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Old October 31, 2010, 11:59 AM   #84
Al Norris
Join Date: June 29, 2000
Location: Rupert, Idaho
Posts: 9,540
Thanks for that, Maestro. When I looked Friday, none of this was showing up. I should know better, and should have looked yesterday (folks, this is why it's important to have more than one set of eyes looking at these things).

If you were to read the opinion of Judge Kendall in denying the injunction (item #77 on the docket, and at the link Maestro gave), you will see where she is implicitly siding with the City on all accounts, even to the granting of the MTD by the City (this is inherent in the way she worded her denial).

The Judge has ignored the body of case law that was presented in the briefs by the plaintiffs and the NRA amicus brief, in favor of mere (almost totally) unsupported opinion by the defendants that there is no right to bear arms, outside the house.

I believe that the 7th Circuit will overturn this decision in part, and grant a preliminary injunction.

Moving on. The opposition reply to the MTD (Item #80 on the docket) is a good read and set outs in explicit terms where the City is wrong on each and every count (and by inference, Judge Kendall herself).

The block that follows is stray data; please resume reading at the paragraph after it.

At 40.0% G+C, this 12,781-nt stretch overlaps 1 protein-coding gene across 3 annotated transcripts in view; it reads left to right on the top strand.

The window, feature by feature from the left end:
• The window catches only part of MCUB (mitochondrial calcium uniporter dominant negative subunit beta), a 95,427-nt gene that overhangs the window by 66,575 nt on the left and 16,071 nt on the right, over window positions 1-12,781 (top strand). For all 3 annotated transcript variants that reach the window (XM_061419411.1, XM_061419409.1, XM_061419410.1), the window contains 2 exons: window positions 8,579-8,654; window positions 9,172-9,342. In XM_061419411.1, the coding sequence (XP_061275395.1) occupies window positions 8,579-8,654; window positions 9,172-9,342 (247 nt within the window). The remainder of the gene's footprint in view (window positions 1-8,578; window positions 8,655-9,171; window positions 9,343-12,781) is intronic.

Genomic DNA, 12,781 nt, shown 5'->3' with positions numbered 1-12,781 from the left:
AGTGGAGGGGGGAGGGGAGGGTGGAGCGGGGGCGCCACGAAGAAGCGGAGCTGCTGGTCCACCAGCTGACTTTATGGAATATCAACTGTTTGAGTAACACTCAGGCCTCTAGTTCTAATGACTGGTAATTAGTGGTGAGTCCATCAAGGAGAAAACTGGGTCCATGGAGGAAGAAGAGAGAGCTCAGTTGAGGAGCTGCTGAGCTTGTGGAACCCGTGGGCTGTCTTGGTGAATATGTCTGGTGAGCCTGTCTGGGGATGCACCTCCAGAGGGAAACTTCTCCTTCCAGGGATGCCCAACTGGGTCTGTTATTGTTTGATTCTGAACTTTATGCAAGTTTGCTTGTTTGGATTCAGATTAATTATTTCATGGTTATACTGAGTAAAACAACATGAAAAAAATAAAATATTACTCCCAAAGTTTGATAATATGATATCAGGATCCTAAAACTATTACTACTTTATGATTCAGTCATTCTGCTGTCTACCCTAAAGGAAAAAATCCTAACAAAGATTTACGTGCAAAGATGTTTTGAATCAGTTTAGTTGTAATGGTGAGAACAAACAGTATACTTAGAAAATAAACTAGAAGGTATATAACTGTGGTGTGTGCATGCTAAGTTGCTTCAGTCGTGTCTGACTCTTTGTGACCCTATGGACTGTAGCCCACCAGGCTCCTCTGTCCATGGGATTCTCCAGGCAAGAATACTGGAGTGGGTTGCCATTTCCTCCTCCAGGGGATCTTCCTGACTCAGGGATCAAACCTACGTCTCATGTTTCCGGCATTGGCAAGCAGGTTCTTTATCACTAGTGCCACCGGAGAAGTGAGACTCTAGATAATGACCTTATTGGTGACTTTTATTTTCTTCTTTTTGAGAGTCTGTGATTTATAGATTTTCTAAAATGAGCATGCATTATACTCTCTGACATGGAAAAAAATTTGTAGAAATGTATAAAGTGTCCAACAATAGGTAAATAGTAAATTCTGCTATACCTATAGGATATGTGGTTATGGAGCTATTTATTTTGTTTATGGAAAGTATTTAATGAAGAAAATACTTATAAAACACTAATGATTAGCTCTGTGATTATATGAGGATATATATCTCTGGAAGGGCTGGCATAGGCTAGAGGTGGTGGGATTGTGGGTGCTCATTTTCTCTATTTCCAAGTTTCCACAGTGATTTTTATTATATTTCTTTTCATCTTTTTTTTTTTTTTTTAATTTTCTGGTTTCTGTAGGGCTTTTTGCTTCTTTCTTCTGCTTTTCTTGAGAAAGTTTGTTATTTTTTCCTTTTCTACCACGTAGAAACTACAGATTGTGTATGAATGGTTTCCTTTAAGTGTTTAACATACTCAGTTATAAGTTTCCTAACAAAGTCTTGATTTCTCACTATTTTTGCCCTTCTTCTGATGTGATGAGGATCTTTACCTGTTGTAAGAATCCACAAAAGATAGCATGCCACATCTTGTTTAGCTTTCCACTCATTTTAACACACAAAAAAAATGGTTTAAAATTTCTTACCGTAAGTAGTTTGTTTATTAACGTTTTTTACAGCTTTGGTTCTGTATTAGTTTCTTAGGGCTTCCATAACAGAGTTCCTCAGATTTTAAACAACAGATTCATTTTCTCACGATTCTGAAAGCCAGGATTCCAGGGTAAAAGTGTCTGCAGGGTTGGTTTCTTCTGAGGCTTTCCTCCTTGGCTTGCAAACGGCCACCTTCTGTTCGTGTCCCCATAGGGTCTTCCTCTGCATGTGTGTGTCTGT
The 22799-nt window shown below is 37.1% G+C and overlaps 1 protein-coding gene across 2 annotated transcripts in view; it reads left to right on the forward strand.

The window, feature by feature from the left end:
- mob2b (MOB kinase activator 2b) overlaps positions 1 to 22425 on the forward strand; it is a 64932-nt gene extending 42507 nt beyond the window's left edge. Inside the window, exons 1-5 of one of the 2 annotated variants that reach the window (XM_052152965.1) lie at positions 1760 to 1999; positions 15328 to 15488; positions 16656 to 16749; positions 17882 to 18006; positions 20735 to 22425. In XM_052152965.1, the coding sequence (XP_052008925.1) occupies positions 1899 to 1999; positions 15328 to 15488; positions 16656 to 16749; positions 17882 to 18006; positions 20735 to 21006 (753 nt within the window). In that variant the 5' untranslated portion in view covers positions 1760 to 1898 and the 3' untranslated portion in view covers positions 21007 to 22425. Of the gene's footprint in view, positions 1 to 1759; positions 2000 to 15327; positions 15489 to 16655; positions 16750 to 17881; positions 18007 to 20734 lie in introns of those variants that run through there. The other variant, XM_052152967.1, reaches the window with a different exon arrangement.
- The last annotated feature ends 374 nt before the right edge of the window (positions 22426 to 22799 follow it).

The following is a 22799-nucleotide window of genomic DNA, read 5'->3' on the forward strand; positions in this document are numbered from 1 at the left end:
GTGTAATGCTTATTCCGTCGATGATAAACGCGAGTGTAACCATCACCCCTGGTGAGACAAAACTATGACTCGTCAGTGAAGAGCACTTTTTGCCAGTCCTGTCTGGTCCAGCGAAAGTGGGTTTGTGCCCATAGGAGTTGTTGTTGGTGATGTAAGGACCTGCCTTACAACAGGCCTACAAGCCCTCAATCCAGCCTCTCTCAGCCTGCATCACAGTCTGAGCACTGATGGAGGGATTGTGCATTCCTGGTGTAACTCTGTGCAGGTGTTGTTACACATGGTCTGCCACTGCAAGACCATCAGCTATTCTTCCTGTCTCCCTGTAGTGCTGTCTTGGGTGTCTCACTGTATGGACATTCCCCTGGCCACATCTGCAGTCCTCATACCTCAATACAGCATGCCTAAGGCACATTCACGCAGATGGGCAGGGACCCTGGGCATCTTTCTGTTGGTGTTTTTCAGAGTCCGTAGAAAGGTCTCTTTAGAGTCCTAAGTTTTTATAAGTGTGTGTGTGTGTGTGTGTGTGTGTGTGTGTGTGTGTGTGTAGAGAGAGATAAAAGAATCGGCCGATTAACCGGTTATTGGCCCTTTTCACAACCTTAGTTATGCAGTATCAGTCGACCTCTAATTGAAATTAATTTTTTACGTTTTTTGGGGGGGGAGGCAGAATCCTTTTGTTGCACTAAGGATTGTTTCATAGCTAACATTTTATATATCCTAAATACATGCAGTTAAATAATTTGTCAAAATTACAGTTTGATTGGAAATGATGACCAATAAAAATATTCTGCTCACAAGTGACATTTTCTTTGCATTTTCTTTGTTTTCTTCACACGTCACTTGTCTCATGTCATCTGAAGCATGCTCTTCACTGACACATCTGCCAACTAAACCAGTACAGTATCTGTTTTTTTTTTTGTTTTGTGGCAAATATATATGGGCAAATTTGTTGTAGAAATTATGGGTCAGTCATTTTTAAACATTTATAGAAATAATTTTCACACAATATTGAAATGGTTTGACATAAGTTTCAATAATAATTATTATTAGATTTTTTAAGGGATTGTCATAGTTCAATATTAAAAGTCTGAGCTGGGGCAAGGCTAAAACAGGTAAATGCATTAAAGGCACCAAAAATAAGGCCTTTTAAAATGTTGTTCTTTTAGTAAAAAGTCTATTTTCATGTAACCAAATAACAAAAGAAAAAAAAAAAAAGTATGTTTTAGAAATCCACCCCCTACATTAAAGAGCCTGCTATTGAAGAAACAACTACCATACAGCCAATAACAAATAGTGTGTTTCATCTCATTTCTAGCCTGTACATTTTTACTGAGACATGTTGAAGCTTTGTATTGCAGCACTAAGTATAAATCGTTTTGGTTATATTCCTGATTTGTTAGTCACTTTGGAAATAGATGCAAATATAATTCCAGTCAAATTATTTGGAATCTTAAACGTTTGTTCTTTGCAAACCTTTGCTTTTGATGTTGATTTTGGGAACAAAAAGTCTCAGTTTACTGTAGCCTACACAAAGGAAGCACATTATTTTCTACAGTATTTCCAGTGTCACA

As Judge Kendall has already indicated, she will nevertheless, rule against the plaintiffs, and grant the Motion To Dismiss, by the defendants. Thus, eliminating the preliminary injunction, granted by the Circuit.

This too will be appealed and overturned. Case law is against this Judge.

Should the City be as determined as D.C., they will appeal to the SCOTUS. Cert will be denied and the 7th Circuit opinion remain in force. (cert will be denied, as the issue is not ripe - that so many other cases are waiting in the wings, will not escape the notice of the Court)

All of this will happen within a years time.

What this case establishes, should I be correct, is that bearing arms outside the home is an integral part of the core right. Implicit in that right is to train. That no government can regulate training ranges, to the point they don't exist, most especially if they insist on training as a requirement to license the keeping and/or bearing of arms.

NB: OK, I'm reading this through my crystal ball. Remember, I could be very, very wrong on all accounts. I'm not an attorney, I'm not a law professor. I'm merely an amateur constitutional speculator.
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